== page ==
Set in 1999 Japan, Satellite Love is a heartbreaking and beautifully unconventional debut novel about a girl, a boy, and a satellite–and a bittersweet meditation on loneliness, alienation, and what it means to be human.
In celebration of the launch of Satellite Love, author Genki Ferguson is in conversation with special guest Kevin Chong, author of The Plague, where they discuss relationships to technology, Japanese literature, process, and more.
During this talk, Genki Ferguson discusses a number of authors important to his practice. Genki has shared the following notes with us:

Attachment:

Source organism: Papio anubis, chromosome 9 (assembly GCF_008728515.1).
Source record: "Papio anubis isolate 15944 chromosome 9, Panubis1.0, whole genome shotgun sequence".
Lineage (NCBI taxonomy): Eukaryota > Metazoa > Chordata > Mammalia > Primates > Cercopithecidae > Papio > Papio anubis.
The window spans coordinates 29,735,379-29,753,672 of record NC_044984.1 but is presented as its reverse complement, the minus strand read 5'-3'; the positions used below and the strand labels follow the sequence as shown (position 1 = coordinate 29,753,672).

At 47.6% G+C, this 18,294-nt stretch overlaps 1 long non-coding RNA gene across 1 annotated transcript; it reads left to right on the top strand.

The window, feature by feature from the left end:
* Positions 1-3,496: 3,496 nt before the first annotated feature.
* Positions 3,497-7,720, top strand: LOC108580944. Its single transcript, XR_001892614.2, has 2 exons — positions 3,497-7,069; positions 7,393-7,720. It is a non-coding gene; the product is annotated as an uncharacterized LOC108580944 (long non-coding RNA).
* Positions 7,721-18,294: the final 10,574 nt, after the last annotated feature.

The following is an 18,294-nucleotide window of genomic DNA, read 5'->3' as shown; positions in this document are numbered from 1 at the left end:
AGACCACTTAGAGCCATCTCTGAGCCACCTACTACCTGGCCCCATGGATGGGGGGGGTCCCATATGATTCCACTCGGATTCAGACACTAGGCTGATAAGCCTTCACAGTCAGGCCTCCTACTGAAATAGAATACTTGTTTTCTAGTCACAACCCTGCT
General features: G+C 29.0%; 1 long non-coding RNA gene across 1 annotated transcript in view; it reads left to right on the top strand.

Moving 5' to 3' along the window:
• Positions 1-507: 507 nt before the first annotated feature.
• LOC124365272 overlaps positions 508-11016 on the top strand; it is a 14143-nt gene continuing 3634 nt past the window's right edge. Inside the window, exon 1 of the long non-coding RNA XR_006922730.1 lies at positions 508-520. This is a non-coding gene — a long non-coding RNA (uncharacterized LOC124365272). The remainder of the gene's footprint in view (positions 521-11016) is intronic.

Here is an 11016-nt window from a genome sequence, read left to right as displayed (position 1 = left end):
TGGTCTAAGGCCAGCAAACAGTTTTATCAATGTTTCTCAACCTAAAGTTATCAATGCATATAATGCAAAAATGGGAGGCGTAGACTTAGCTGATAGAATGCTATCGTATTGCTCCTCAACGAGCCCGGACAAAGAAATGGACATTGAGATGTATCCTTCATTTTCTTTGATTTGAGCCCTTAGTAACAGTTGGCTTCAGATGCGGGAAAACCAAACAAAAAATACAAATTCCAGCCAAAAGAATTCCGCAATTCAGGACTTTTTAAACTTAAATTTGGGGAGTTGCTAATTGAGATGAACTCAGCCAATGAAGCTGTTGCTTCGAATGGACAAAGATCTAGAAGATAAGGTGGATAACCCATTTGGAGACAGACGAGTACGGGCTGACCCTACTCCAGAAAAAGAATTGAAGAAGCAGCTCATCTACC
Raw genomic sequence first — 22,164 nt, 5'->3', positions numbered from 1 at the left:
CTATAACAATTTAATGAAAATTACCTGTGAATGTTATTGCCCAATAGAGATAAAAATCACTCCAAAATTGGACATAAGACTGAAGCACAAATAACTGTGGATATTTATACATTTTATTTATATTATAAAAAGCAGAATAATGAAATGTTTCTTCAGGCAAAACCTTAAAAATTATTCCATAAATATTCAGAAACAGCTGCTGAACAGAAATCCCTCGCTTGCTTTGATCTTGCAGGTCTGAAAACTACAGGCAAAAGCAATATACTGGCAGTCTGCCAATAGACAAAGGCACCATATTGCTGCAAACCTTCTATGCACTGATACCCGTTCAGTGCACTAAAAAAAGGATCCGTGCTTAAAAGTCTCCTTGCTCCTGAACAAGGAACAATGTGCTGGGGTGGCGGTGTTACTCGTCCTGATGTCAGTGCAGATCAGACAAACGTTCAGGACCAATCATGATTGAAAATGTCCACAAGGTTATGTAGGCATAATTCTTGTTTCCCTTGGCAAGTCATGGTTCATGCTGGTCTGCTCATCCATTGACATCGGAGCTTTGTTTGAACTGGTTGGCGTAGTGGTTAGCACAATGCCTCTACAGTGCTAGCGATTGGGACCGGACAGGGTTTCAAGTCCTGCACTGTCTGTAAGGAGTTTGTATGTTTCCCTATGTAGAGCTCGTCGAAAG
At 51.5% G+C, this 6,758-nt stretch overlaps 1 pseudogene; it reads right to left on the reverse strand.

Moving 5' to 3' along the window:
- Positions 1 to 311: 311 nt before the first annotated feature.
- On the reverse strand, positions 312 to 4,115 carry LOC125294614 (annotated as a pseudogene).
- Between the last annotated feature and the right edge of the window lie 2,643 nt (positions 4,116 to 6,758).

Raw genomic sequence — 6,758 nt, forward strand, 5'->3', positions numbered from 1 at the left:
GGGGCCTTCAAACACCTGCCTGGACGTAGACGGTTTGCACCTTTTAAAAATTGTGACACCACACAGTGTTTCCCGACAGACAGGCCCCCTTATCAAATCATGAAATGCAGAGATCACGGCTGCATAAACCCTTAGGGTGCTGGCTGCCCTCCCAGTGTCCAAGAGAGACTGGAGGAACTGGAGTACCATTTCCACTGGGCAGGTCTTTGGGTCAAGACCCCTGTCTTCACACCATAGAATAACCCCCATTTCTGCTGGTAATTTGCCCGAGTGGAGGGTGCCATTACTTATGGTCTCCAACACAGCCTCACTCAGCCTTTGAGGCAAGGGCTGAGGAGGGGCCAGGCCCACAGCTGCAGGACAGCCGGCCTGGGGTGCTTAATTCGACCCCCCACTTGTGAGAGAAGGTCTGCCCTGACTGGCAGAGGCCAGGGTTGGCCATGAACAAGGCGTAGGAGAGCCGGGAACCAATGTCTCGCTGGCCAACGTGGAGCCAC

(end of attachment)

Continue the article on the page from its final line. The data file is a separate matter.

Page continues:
Yasunari Kawabata, Nobel Prize winner, writing in post-war Japan. Snow Country, a tale of doomed love, was a big influence in terms of the atmosphere for Satellite Love. Natsume Soski, considered the first “modern” Japanese author. Kokoro, the story of a student and his teacher, is considered his masterpiece. Osamu Dazai, a deeply troubled author, also post-war Japan. Composed his opus No Longer Human shortly before taking his own life. Mieko Kawakami, contemporary author who writes about tender family dynamics and the lives of the working class in Japan. Sayaka Murata, another contemporary author, writes really weird, form breaking fiction. Definitely recommend her for people who like Satellite Love. Yoko Ogawa, also contemporary, writes with elegant, distinct prose about connection, loss. Memory Police is fantastic. And local author Eddy Boudel Tan! After Elias was phenomenal, and I’m really looking forward to The Rebellious Tide to be released in 2021.